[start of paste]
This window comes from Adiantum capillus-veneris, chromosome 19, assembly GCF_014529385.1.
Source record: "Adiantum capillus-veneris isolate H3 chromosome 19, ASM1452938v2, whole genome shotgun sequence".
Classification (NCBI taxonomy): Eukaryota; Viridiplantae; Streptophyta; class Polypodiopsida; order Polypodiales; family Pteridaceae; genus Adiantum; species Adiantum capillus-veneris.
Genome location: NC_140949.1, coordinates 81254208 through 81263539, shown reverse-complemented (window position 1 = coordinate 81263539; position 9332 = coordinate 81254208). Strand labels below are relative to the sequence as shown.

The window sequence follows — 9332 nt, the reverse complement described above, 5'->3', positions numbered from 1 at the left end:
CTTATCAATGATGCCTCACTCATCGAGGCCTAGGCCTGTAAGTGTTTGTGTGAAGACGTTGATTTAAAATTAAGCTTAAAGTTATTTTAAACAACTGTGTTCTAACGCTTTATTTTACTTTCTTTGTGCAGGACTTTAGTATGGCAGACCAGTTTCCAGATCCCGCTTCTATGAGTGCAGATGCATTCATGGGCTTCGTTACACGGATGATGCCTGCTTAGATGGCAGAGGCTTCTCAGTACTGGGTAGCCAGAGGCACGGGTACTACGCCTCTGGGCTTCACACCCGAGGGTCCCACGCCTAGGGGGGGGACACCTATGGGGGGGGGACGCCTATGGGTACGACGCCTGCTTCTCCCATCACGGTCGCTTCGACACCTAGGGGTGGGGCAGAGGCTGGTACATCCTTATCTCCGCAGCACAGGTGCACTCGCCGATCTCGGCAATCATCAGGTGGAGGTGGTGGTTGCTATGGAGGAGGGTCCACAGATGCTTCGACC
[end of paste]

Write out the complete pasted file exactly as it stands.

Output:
This window comes from Adiantum capillus-veneris, chromosome 19, assembly GCF_014529385.1.
Source record: "Adiantum capillus-veneris isolate H3 chromosome 19, ASM1452938v2, whole genome shotgun sequence".
Classification (NCBI taxonomy): Eukaryota; Viridiplantae; Streptophyta; class Polypodiopsida; order Polypodiales; family Pteridaceae; genus Adiantum; species Adiantum capillus-veneris.
Genome location: NC_140949.1, coordinates 81254208 through 81263539, shown reverse-complemented (window position 1 = coordinate 81263539; position 9332 = coordinate 81254208). Strand labels below are relative to the sequence as shown.

The window sequence follows — 9332 nt, the reverse complement described above, 5'->3', positions numbered from 1 at the left end:
CTTATCAATGATGCCTCACTCATCGAGGCCTAGGCCTGTAAGTGTTTGTGTGAAGACGTTGATTTAAAATTAAGCTTAAAGTTATTTTAAACAACTGTGTTCTAACGCTTTATTTTACTTTCTTTGTGCAGGACTTTAGTATGGCAGACCAGTTTCCAGATCCCGCTTCTATGAGTGCAGATGCATTCATGGGCTTCGTTACACGGATGATGCCTGCTTAGATGGCAGAGGCTTCTCAGTACTGGGTAGCCAGAGGCACGGGTACTACGCCTCTGGGCTTCACACCCGAGGGTCCCACGCCTAGGGGGGGGACACCTATGGGGGGGGGACGCCTATGGGTACGACGCCTGCTTCTCCCATCACGGTCGCTTCGACACCTAGGGGTGGGGCAGAGGCTGGTACATCCTTATCTCCGCAGCACAGGTGCACTCGCCGATCTCGGCAATCATCAGGTGGAGGTGGTGGTTGCTATGGAGGAGGGTCCACAGATGCTTCGACC